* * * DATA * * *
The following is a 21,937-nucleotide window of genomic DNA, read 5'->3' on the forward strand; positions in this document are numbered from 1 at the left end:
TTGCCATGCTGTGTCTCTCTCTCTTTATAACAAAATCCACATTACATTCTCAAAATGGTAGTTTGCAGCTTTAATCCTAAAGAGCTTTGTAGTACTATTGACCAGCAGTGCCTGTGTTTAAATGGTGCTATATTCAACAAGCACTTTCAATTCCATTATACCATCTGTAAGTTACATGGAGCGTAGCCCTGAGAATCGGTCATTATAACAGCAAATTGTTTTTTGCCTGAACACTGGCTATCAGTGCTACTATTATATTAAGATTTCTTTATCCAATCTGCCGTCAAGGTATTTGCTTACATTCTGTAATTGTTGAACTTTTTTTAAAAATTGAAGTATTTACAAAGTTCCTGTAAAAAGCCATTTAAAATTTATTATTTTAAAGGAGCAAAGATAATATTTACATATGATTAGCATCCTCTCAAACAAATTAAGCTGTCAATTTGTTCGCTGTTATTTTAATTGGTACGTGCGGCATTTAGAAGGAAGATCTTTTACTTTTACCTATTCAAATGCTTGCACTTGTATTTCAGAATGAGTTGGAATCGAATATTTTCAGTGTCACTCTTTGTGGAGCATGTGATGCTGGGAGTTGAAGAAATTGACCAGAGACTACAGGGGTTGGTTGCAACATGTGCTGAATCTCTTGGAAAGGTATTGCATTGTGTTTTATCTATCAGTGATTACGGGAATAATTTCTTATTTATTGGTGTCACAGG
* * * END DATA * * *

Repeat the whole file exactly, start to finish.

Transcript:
The following is a 21,937-nucleotide window of genomic DNA, read 5'->3' on the forward strand; positions in this document are numbered from 1 at the left end:
TTGCCATGCTGTGTCTCTCTCTCTTTATAACAAAATCCACATTACATTCTCAAAATGGTAGTTTGCAGCTTTAATCCTAAAGAGCTTTGTAGTACTATTGACCAGCAGTGCCTGTGTTTAAATGGTGCTATATTCAACAAGCACTTTCAATTCCATTATACCATCTGTAAGTTACATGGAGCGTAGCCCTGAGAATCGGTCATTATAACAGCAAATTGTTTTTTGCCTGAACACTGGCTATCAGTGCTACTATTATATTAAGATTTCTTTATCCAATCTGCCGTCAAGGTATTTGCTTACATTCTGTAATTGTTGAACTTTTTTTAAAAATTGAAGTATTTACAAAGTTCCTGTAAAAAGCCATTTAAAATTTATTATTTTAAAGGAGCAAAGATAATATTTACATATGATTAGCATCCTCTCAAACAAATTAAGCTGTCAATTTGTTCGCTGTTATTTTAATTGGTACGTGCGGCATTTAGAAGGAAGATCTTTTACTTTTACCTATTCAAATGCTTGCACTTGTATTTCAGAATGAGTTGGAATCGAATATTTTCAGTGTCACTCTTTGTGGAGCATGTGATGCTGGGAGTTGAAGAAATTGACCAGAGACTACAGGGGTTGGTTGCAACATGTGCTGAATCTCTTGGAAAGGTATTGCATTGTGTTTTATCTATCAGTGATTACGGGAATAATTTCTTATTTATTGGTGTCACAGG